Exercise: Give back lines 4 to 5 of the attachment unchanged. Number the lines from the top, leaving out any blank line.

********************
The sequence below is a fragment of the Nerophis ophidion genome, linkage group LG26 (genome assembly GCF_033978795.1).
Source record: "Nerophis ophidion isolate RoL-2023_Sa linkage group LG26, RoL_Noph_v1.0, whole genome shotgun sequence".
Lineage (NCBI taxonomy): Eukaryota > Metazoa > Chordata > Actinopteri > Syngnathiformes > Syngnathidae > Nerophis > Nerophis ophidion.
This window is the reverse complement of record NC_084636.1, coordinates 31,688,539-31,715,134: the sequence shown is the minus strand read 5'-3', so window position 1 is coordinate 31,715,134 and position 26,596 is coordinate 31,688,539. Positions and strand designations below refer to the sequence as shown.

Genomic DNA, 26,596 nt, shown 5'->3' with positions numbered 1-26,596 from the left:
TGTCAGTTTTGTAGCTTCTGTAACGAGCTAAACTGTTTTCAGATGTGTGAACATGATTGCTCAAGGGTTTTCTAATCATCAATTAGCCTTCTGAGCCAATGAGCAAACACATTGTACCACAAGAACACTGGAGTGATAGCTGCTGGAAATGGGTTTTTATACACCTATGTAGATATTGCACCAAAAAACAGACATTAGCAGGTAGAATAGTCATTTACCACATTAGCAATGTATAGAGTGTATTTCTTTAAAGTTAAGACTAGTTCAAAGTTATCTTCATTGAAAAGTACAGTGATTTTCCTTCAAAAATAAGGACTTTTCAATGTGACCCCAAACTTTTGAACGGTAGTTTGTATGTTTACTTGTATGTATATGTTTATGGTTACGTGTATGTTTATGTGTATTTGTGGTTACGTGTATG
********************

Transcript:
This window is the reverse complement of record NC_084636.1, coordinates 31,688,539-31,715,134: the sequence shown is the minus strand read 5'-3', so window position 1 is coordinate 31,715,134 and position 26,596 is coordinate 31,688,539. Positions and strand designations below refer to the sequence as shown.

Genomic DNA, 26,596 nt, shown 5'->3' with positions numbered 1-26,596 from the left: